France end the Boks' unbeaten run
The signs that had been showing themselves in the previous matches were finally confirmed as the Springboks surrendered their unbeaten home record under Jake White with a 36-26 defeat to France at Newlands on Saturday.
France scored four tries to one, and the South Africans can be thankful that this was not the French at their very best. If France had really been on song, they would have sunk the predictable and stagnating home team by an even bigger score.
Although they played the more enterprising rugby in the first 20 minutes, and were the first to score after just four minutes through a try to left wing Cedric Heymans, who pounced on a well hoisted and directed kick from Vincent Clerc, France were not at all good in the first half.
Like the Boks, they battled to control the ball, with both backs and forwards spilling the ball far too often for what should be expected at this level.
The French tried hard to pierce the South African defences, and had much more success at it than when the Boks were carrying the ball, but they did not really threaten the South African line again in the first half.
Instead, it was the consistent goalkicking of Percy Montgomery that clawed the Boks back into the game, and kept them in touch. At one stage the French, who added to the early try with a penalty from Dimitri Yachvili, followed by a drop-goal from centre Florian Fritz, led 11-3.
Montgomery’s boot, however, was on target, and although he did miss one penalty attempt and later a conversion, he was successful with four first-half penalties to enable the Boks to lead 12-11 at halftime. Let it be said though, that many in the crowd would have spent the break wondering how it was that their team managed to be ahead.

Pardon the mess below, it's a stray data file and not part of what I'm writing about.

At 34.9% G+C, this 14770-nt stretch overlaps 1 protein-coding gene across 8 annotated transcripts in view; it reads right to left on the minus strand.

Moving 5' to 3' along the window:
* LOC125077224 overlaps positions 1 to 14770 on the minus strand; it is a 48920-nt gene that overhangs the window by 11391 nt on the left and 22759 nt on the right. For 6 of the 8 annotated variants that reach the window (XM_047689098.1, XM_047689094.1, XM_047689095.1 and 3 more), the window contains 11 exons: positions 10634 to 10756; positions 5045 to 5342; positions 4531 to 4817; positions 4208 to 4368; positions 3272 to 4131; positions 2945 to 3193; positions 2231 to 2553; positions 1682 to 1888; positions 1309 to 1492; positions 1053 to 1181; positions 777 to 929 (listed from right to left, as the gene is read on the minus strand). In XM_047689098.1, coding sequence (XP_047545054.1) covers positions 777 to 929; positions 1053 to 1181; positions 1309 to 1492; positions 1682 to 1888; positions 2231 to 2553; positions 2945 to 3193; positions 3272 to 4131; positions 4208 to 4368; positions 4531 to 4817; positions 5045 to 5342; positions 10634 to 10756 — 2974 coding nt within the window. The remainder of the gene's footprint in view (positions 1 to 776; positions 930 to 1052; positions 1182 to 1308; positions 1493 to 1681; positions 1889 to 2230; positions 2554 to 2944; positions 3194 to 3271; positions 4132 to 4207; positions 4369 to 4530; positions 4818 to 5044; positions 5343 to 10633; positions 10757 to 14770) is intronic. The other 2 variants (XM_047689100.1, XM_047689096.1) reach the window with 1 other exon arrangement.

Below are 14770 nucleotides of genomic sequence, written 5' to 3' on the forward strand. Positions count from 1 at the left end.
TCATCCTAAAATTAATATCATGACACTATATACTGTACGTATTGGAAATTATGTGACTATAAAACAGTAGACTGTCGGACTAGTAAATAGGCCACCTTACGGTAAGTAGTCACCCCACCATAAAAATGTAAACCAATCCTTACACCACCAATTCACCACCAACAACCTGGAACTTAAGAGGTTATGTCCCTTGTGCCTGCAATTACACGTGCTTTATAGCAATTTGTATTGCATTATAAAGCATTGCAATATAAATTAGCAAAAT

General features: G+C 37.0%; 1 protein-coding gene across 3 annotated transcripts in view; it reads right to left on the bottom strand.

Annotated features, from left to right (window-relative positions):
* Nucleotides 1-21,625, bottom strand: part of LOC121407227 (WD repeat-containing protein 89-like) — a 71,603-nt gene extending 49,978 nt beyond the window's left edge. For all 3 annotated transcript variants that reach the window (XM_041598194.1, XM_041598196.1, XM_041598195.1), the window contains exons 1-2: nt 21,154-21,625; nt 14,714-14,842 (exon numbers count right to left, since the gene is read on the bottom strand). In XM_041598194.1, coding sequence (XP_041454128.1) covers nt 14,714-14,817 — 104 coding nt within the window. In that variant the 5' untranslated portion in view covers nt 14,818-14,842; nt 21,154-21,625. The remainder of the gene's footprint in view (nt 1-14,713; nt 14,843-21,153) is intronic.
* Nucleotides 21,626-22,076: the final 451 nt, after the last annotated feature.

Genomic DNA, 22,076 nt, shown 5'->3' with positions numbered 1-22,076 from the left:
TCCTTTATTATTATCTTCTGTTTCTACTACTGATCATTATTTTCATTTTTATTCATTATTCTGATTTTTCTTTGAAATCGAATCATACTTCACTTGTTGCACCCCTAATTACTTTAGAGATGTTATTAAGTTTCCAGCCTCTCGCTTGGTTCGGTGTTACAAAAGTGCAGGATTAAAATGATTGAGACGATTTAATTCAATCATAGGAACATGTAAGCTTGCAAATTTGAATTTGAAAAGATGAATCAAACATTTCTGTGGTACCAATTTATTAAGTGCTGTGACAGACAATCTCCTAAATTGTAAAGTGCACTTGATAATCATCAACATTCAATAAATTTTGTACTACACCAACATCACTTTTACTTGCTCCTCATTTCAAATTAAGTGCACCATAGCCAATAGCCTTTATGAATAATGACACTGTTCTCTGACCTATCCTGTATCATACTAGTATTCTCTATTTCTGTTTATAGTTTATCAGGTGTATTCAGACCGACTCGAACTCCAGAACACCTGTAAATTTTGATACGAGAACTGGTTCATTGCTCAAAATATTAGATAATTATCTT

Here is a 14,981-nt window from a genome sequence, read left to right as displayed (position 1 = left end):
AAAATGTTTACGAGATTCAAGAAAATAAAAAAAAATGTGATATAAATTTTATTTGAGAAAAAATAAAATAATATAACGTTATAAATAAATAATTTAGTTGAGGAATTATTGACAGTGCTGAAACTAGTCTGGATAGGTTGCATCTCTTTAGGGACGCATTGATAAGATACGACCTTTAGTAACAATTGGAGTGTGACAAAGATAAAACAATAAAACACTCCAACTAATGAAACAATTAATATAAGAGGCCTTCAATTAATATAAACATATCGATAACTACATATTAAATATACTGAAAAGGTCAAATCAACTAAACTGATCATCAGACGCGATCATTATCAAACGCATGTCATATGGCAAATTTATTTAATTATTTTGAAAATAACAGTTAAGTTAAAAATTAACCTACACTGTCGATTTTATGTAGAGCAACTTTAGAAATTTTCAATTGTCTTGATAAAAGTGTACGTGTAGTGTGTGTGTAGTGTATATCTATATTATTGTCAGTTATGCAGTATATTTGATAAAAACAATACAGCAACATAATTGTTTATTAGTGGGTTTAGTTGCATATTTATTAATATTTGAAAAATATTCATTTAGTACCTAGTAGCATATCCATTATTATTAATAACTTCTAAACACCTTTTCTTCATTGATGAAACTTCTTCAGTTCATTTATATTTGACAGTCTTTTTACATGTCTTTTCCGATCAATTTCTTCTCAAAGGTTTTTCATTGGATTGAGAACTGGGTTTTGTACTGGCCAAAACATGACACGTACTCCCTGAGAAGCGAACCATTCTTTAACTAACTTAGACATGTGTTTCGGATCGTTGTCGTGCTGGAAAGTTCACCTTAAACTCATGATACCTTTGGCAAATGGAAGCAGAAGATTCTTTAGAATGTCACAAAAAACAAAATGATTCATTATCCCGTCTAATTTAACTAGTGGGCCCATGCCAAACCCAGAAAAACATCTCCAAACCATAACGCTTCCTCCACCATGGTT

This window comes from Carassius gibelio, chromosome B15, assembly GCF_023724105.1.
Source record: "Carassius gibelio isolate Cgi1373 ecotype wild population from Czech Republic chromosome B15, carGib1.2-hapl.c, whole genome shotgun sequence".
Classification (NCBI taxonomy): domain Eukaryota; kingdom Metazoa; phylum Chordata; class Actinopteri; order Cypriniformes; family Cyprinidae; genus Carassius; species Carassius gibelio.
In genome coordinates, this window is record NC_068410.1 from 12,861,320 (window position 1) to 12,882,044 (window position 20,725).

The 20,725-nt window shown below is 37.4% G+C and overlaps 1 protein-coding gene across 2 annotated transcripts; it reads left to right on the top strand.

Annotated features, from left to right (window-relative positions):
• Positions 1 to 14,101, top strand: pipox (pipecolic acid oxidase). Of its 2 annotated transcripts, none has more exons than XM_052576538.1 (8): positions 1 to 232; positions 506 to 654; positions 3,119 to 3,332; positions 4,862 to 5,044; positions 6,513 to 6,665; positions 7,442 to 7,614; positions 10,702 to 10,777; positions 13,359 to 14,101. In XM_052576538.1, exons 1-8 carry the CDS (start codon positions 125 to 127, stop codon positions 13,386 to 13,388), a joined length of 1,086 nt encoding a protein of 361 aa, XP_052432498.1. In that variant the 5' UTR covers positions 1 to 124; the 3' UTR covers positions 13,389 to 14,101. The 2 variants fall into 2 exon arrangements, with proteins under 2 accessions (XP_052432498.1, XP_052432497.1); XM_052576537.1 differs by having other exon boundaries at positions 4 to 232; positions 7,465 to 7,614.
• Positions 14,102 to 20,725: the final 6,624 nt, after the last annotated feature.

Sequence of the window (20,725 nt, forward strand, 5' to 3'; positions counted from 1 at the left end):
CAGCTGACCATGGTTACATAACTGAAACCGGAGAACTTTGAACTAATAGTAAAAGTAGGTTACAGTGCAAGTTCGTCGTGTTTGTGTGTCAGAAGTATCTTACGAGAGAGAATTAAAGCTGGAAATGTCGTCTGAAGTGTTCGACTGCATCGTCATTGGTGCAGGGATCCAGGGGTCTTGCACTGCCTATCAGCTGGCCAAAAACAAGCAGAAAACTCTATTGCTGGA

The talk should also have centered on how it was that White could conspire to leave out a specialist fetcher?
The ball was coming back too slowly from the breakdown, and with Fourie du Preez in such poor form and slinging out wild passes, the Boks just never gained the necessary fluidity in their play.
For all that, the hosts did look to be taking control when they went 23-11 up in the 50th minute.
All afternoon the Boks had battled to start a drive from the lineouts, while there was never any dominance to speak of in the set-scrums.
Early in the second half, however, the Boks did seem to be getting just a bit of go-forward, and it was not a complete surprise when they created a first try for the unpredictable Brent Russell, playing on the wing.
It was to be the only Bok try of the match though, and from then on, it was all France.
First Clerc rounded off a movement by going over to cut the deficit to just five points, and then Florian Fritz punched a hole through the middle and enabled flyhalf Damien Traille to take advantage of a superiority in numbers to go over between the uprights.
Traille was not a huge success as a retreaded flyhalf (he is normally a centre), but he did have his moments, and this was one of them. A couple of minutes later he popped up again to slot a drop-goal to make it 28-23 to France with a quarter of an hour remaining.
The Boks tried hard to pump some enterprise and flair into their game, but it is a fact that they fall well short in this department when Jean de Villiers and Jaque Fourie are absent.
With Du Preez proving such a problem at No 9, White should also be hoping that Ricky Januarie, who is more the business when it comes to igniting things at the back, quickly regains the form that he showed last season but which has deserted him just lately.
White himself is going to have to take a long hard look at where he is going. While he was winning, he could paper over the cracks, but his contention that specialist scavenging fetcher flankers are obsolete was put to a severe test in this match, and it was seen to be exposed.
Without Schalk Burger there to clean out, the Bok ball just came back too slowly, and if White wants to turn it around, he may well have to go cap in hand to Luke Watson and ask the Stormers man to join his squad.
Other problem areas are flyhalf, where admittedly Jaco van der Westhuyzen may be stymied too much by having Du Preez as his halfback partner, and the midfield.
De Wet Barry and Wayne Julies, a most incongruous combination if ever there was one, were paired up by the end of the game, and this just about said it all.
Ultimately, this was a match where the Boks should have absorbed a few lessons. Let’s hope that the coach is not too stubborn to take heed.
France – Tries: Cedric Heymans, Vincent Clerc 2 and Damien Traille. Conversion: Dimitri Yachvili 2. Drop-goals: Damien Traille and Florian Fritz. Penalties: Dimitri Yachvili 2.
South Africa: Try – Brent Russell. Penalties: Percy Montgomery 7.
Click here for our live text commentary